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"Alongside this is our petition, which will serve to represent the sheer enormity of how many players Valve’s inaction has negatively affected. We plan on forwarding each and every signature to them at a later date. We hope to gain the attention of as many mainstream gaming news outlets as possible, further shining a spotlight on the issue at hand. TF2 is not dying, it is being intentionally killed."

Initially organized at the end of May, #FixTF2 (as well as #SaveTF2) is already trending strong on Twitter (X), with players sharing tons of clips and screenshots that show just how serious the Bot Crisis is. Posts about the movement are also getting thousands of upvotes and views on the TF2 subreddit, as have YouTube videos covering it and its petition.

Promotional artwork for Team Fortress 2's Mann vs. Machine PvE horde mode, which is basically what most Casual PvP matches have felt like for five years when Sniper bots are in your server. (Image credit: Valve)

Speaking as someone who's been a hardcore TF2 player for nearly 15 years, I'm hopeful that some meaningful, positive, and long-lasting change will come from #FixTF2, though I can't help but feel a little skeptical after how little the original #SaveTF2 push accomplished. Still, there's no reason not to try, and this time around, it's going to take more than a single "we hear you" post to appease players and get them to ease up.

Ultimately, I just want one of my favorite games of all time to actually be playable again outside of player-moderated community servers, especially since despite the bot nonsense it maintains a healthy average concurrent player count of 80,000-100,000 (according to SteamDB data) — very impressive for a 17-year old game. Whether or not Valve responds to this petition or takes further action against the cheaters remains to be seen; I'll update this article if it does, but in the meantime, make sure you sign the petition and post on social media with #FixTF2 if you want to see the Bot Crisis end.

Team Fortress 2 — Free on Steam (PC, Digital)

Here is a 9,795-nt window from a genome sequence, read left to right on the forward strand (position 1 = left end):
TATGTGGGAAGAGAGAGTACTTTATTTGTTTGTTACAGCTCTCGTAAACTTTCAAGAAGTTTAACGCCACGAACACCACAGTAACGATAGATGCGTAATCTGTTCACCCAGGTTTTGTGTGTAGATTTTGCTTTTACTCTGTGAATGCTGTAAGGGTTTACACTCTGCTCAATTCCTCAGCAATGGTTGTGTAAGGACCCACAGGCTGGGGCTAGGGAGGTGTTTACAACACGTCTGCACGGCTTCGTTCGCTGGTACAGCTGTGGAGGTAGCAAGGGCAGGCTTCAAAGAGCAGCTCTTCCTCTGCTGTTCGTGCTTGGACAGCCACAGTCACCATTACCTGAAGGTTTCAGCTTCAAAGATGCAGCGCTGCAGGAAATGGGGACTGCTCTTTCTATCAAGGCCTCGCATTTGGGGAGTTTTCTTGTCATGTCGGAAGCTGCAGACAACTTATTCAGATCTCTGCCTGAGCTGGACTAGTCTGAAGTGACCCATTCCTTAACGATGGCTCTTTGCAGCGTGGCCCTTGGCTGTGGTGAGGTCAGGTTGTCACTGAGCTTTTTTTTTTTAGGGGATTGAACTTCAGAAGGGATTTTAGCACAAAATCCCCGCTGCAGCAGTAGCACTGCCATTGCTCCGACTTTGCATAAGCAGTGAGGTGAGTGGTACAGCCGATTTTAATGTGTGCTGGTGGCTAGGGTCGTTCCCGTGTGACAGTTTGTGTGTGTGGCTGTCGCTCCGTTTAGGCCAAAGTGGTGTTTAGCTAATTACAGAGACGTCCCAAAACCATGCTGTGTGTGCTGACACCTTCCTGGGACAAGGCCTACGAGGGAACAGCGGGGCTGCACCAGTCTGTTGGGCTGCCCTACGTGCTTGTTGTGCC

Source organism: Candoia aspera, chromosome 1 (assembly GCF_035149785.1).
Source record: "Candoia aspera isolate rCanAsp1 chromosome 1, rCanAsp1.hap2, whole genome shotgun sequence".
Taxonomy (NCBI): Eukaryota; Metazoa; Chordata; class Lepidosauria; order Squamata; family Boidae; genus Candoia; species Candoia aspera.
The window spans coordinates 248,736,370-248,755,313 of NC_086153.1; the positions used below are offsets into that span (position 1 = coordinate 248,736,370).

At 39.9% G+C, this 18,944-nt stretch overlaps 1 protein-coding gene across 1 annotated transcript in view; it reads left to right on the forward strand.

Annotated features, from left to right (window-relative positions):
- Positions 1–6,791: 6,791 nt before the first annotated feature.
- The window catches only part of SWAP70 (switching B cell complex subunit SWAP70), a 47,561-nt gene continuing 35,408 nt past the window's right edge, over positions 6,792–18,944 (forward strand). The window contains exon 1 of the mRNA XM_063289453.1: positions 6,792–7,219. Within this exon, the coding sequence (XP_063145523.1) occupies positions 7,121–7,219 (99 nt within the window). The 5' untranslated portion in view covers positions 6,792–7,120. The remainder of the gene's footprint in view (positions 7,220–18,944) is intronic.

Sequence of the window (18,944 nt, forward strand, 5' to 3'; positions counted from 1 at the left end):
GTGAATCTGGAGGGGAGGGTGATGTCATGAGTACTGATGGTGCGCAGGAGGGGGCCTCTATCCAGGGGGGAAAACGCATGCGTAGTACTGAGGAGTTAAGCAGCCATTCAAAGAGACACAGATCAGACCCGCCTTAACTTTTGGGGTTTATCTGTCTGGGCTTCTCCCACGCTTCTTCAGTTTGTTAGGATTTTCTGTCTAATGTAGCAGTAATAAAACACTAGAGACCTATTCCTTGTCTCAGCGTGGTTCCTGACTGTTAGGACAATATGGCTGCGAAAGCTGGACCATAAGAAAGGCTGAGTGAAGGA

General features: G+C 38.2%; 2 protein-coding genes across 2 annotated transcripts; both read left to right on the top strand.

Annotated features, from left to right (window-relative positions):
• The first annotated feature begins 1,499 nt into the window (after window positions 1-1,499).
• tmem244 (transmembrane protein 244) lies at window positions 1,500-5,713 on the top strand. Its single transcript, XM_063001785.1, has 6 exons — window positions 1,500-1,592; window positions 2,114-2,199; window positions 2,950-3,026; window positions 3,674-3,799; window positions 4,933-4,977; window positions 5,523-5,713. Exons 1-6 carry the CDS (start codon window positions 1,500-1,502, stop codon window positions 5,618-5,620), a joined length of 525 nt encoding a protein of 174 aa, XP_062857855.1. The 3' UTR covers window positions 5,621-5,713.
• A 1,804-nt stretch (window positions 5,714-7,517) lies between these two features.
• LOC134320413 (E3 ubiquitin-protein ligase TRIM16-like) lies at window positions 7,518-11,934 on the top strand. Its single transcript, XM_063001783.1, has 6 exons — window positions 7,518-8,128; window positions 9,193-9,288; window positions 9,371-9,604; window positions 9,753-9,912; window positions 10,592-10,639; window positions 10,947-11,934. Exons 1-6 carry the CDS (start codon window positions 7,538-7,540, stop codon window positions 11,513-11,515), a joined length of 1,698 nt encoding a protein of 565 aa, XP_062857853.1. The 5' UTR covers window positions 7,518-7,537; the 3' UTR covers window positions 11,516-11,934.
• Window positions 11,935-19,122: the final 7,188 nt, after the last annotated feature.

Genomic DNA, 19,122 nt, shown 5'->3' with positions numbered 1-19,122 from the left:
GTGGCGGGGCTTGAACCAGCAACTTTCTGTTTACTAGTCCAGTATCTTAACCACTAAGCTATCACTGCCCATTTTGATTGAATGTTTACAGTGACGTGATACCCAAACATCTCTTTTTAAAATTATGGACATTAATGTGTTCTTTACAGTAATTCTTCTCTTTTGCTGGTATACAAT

Team Fortress 2 — Free on Steam (PC, Digital)

Team Fortress 2's amazing gameplay, charm, and community make it one of the best games ever made, even after 16 years. It's available now on Steam for free, as is all of the amazing community-created gameplay content added in last year's two major updates.

Brendan Lowry

Brendan Lowry is a Windows Central writer and Oakland University graduate with a burning passion for video games, of which he's been an avid fan since childhood. You'll find him doing reviews, editorials, and general coverage on everything Xbox and PC. Follow him on Twitter.

  • fdruid
    Funny how players ask devs to fix a game players ruined. Devs have all the right to abandon the game if they're fed with that too, instead of dumping money into a neverending fight that they'll never win.
    People need to stop being absolute crap, but also players are the first to cry when devs enforce bans or hard rules on their games, like anti cheat engines.

    Sadly the whole PC multiplayer gaming scene is pretty much doomed by cheaters and hackers. Then we ask ourselves why the PC scene is unfairly made second to console gaming. This is why.
  • Gormless
    <edited by moderator> Valve clearly hasn't abandoned Team Fortress 2. They add new microtransaction to the game every few months in the form of cosmetics and they add new maps as well. They're selling a broken product. Alternatively, you're one of the bot hosters and you're saying this to encourage the doom and gloom environment of the online FPS scene. And you know what, the problem isn't just in Team Fortress 2. It's in every VAC game. Valve hasn't updated their Anti-Cheat since 2013, and it's used in Counter-Strike 2! Cheating is so rampant there that it's threatening their biggest money making game and what do they do? Nothing. That's why we're protesting because Valve does nothing to fix the problem with their games while putting more and more microtransactions in them.